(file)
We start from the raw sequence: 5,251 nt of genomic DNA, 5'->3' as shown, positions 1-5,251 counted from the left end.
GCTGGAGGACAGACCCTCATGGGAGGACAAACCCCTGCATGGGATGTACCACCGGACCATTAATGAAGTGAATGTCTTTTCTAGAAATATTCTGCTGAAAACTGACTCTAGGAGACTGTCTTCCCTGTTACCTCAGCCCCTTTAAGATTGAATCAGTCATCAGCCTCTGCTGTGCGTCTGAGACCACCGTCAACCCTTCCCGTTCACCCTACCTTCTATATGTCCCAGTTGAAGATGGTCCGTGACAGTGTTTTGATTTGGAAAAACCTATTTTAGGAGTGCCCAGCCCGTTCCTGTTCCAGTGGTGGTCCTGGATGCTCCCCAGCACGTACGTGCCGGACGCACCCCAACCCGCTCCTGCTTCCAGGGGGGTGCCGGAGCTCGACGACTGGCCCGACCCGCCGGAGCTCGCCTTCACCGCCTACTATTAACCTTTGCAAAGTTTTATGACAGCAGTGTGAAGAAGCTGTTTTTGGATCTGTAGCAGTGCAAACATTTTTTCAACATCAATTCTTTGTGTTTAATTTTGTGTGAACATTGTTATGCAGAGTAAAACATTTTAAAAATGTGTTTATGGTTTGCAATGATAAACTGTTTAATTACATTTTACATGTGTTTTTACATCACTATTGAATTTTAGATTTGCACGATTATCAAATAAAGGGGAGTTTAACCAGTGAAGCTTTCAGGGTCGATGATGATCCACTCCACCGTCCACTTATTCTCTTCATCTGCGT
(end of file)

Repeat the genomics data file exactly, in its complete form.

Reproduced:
We start from the raw sequence: 5,251 nt of genomic DNA, 5'->3' as shown, positions 1-5,251 counted from the left end.
GCTGGAGGACAGACCCTCATGGGAGGACAAACCCCTGCATGGGATGTACCACCGGACCATTAATGAAGTGAATGTCTTTTCTAGAAATATTCTGCTGAAAACTGACTCTAGGAGACTGTCTTCCCTGTTACCTCAGCCCCTTTAAGATTGAATCAGTCATCAGCCTCTGCTGTGCGTCTGAGACCACCGTCAACCCTTCCCGTTCACCCTACCTTCTATATGTCCCAGTTGAAGATGGTCCGTGACAGTGTTTTGATTTGGAAAAACCTATTTTAGGAGTGCCCAGCCCGTTCCTGTTCCAGTGGTGGTCCTGGATGCTCCCCAGCACGTACGTGCCGGACGCACCCCAACCCGCTCCTGCTTCCAGGGGGGTGCCGGAGCTCGACGACTGGCCCGACCCGCCGGAGCTCGCCTTCACCGCCTACTATTAACCTTTGCAAAGTTTTATGACAGCAGTGTGAAGAAGCTGTTTTTGGATCTGTAGCAGTGCAAACATTTTTTCAACATCAATTCTTTGTGTTTAATTTTGTGTGAACATTGTTATGCAGAGTAAAACATTTTAAAAATGTGTTTATGGTTTGCAATGATAAACTGTTTAATTACATTTTACATGTGTTTTTACATCACTATTGAATTTTAGATTTGCACGATTATCAAATAAAGGGGAGTTTAACCAGTGAAGCTTTCAGGGTCGATGATGATCCACTCCACCGTCCACTTATTCTCTTCATCTGCGT